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Dropbox Hires Head of Product, Todd Jackson From Twitter

Jackson has the tech equivalent of an Ivy League degree, having done tours of duty at Google and Facebook.

Dropbox

After an extended search, Dropbox has finally nailed down its head of product. Todd Jackson, who ran Twitter’s content and discovery team, will be leading Dropbox’s charge into business products as well as shepherding its consumer growth.

Jackson has the tech equivalent of an Ivy League degree, having done tours of duty at Google and Facebook as well.

He left Facebook to start the app Cover, which surfaced different apps to mobile home screens depending on people’s location and time of day. When Twitter acquired Cover, Jackson joined the social network as director of product management. He oversaw Twitter’s timeline, search function and the new logged-out homepage.

Jackson is the latest departure from Twitter, which has seen a flood of talent leaving both before and after Twitter CEO Dick Costolo stepped down.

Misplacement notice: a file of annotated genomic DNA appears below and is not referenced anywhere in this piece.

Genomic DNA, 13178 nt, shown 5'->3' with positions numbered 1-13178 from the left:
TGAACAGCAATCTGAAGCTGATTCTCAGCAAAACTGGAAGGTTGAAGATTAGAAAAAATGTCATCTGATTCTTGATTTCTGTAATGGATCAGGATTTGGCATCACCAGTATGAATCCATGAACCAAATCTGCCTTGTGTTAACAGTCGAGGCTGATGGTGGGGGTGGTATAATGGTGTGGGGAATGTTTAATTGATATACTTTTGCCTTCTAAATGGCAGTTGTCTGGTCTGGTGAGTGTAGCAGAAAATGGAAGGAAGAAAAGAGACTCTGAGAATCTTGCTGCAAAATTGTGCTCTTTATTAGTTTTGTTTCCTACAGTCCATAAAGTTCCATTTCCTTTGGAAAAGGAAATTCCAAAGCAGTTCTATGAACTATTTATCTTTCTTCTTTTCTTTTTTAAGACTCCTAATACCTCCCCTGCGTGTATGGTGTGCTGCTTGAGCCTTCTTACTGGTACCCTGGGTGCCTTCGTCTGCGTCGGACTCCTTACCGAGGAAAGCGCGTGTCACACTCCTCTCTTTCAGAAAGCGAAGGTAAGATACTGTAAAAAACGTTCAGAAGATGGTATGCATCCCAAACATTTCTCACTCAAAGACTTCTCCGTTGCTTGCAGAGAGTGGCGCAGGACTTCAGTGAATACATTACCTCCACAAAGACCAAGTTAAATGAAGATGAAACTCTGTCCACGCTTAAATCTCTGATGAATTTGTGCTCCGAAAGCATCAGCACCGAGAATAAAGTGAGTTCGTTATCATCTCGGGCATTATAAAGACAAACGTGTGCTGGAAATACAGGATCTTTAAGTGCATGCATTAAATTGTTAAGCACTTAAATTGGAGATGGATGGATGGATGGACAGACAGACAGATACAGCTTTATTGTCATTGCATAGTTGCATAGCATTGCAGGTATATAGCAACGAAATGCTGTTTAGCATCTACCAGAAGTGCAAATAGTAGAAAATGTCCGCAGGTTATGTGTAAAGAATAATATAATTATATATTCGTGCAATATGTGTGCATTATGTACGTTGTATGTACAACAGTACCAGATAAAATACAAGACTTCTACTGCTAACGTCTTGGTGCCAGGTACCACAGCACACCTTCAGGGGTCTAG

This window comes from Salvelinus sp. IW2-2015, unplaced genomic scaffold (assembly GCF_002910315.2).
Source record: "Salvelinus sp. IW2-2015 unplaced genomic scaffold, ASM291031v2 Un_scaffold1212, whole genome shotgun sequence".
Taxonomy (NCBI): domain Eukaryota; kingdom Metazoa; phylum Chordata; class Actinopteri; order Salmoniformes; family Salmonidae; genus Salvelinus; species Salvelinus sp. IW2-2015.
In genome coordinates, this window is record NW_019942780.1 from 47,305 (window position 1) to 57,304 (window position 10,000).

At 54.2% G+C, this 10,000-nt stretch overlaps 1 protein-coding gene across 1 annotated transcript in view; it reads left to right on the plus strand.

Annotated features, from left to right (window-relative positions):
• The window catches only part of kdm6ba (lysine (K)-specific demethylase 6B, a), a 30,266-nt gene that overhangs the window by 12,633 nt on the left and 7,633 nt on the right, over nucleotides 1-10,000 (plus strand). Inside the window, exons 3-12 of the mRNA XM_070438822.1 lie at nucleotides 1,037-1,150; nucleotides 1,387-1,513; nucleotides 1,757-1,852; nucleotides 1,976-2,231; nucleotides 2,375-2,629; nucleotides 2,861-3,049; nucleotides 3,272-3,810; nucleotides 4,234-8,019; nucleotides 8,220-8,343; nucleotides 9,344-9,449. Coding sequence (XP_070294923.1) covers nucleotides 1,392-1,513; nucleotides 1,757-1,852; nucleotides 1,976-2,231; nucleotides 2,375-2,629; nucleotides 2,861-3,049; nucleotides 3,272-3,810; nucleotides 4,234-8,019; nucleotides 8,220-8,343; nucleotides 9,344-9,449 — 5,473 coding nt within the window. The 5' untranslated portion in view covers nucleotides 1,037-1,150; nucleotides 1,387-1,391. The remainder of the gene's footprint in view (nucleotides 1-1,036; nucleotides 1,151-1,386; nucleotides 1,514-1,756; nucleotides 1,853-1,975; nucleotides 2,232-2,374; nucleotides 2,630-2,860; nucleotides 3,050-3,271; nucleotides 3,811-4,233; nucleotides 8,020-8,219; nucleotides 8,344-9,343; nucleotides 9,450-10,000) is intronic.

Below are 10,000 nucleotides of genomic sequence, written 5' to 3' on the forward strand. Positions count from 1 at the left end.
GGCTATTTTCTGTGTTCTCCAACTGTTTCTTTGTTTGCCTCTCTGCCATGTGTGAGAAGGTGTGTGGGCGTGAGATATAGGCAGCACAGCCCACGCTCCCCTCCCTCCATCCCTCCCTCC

As Re/code reported, Dropbox was previously in discussions with Google’s Neal Mohan for the role but nothing came of it.

In contrast to Mohan, Jackson doesn’t have much experience scaling an organization. The Dropbox role is a big step up in hierarchy for him — before Twitter, his most senior role at a big company was as a product manager.

But Dropbox can rely on Dennis Woodside, its COO, for scaling. It wants Jackson to focus instead on bringing the company’s mobile offerings up to speed, according to a Re/code source. In half a decade, phone-first millennials will represent a big chunk of the workforce (estimates range from 35 percent to 50 percent), so it’s crucial for the cloud storage company to nail its business-on-the-go features.

Dropbox’s head of product role is a key one as the company fights cloud storage competitors on both the enterprise and consumer end. The company has been criticized for not having enough features to satisfy its business customers, and its consumer offerings are threatened by deals from the likes of Google and Microsoft, among others.

This article originally appeared on Recode.net.

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